Background imageJames Sangster And Collection: Westminster Abbey. - Henry The Sevenths Chapel, c1845, (1864)

Westminster Abbey. - Henry The Sevenths Chapel, c1845, (1864). The structure of the chapel is a three-aisled nave composed of four bays

Background imageJames Sangster And Collection: Entrance to the Chapel of Edward the Confessor, c1840, (1864)

Entrance to the Chapel of Edward the Confessor, c1840, (1864). Edward the Confessor, (1003-1066), also known as Saint Edward the Confessor, was among the last Anglo-Saxon kings of England

Background imageJames Sangster And Collection: Elizabethan Sideboard or Court Cupboard, c1845, (1864)

Elizabethan Sideboard or Court Cupboard, c1845, (1864). From Old England: A Pictorial Museum of Regal, Ecclesiastical, Municipal, Baronial, and Popular Antiquities, edited by Charles Knight

Background imageJames Sangster And Collection: Methley Hall, c1845, (1864)

Methley Hall, c1845, (1864). Former seat of the Earl of Mexborough. After Thomas Scandrett (1797-1870). From Old England: A Pictorial Museum of Regal, Ecclesiastical, Municipal, Baronial

Background imageJames Sangster And Collection: Tomb of Queen Elizabeth. - Westminster Abbey, c1845, (1864)

Tomb of Queen Elizabeth. - Westminster Abbey, c1845, (1864)
Tomb of Queen Elizabeth. - Westminster Abbey, c1845 (1864). From Old England: A Pictorial Museum of Regal, Ecclesiastical, Municipal, Baronial, and Popular Antiquities, edited by Charles Knight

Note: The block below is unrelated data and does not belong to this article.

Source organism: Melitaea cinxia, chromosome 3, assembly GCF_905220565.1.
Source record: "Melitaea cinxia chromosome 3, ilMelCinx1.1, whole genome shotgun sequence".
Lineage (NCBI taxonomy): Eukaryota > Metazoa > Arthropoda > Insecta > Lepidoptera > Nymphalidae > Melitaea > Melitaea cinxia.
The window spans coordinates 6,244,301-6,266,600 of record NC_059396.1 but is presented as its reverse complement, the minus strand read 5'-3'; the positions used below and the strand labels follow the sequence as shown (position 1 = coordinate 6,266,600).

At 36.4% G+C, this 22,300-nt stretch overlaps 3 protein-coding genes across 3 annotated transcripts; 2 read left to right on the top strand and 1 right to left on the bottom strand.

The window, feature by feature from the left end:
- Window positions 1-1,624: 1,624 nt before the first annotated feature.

Background imageJames Sangster And Collection: Tomb of Sir Francis Vere in Westminster Abbey, c1845, (1864)

Tomb of Sir Francis Vere in Westminster Abbey, c1845, (1864). Sir Francis Vere (c1560-1609) was an English soldier, famed for his military career

Background imageJames Sangster And Collection: The Bodleian Library, Oxford, c1845, (1864)

The Bodleian Library, Oxford, c1845, (1864). The Bodleian Library is the main research library of the University of Oxford, and one of the oldest libraries in Europe

Background imageJames Sangster And Collection: Painted Screen, St. Georges Chapel, c1845, (1864)

Painted Screen, St. Georges Chapel, c1845, (1864). From Old England: A Pictorial Museum of Regal, Ecclesiastical, Municipal, Baronial, and Popular Antiquities, edited by Charles Knight

Background imageJames Sangster And Collection: Palit Confesses His Guilt, c1910

Palit Confesses His Guilt, c1910. Palit confessing the muder of her son to Mrs. Hamilton during the Indian Mutiny. Colonel Hamilton was in fact found alive at a later date by his brother

Background imageJames Sangster And Collection: The Last Glimpse of Home, (1633-1701), c1910

The Last Glimpse of Home, (1633-1701), c1910
The Last Glimpse of Home, c1910. When James II and VII (1633-1701) was exiled to France a small body of English and Scottish gentlemen went into exile with him

Background imageJames Sangster And Collection: Charles I, on His Way to the Scaffold, (1649), c1910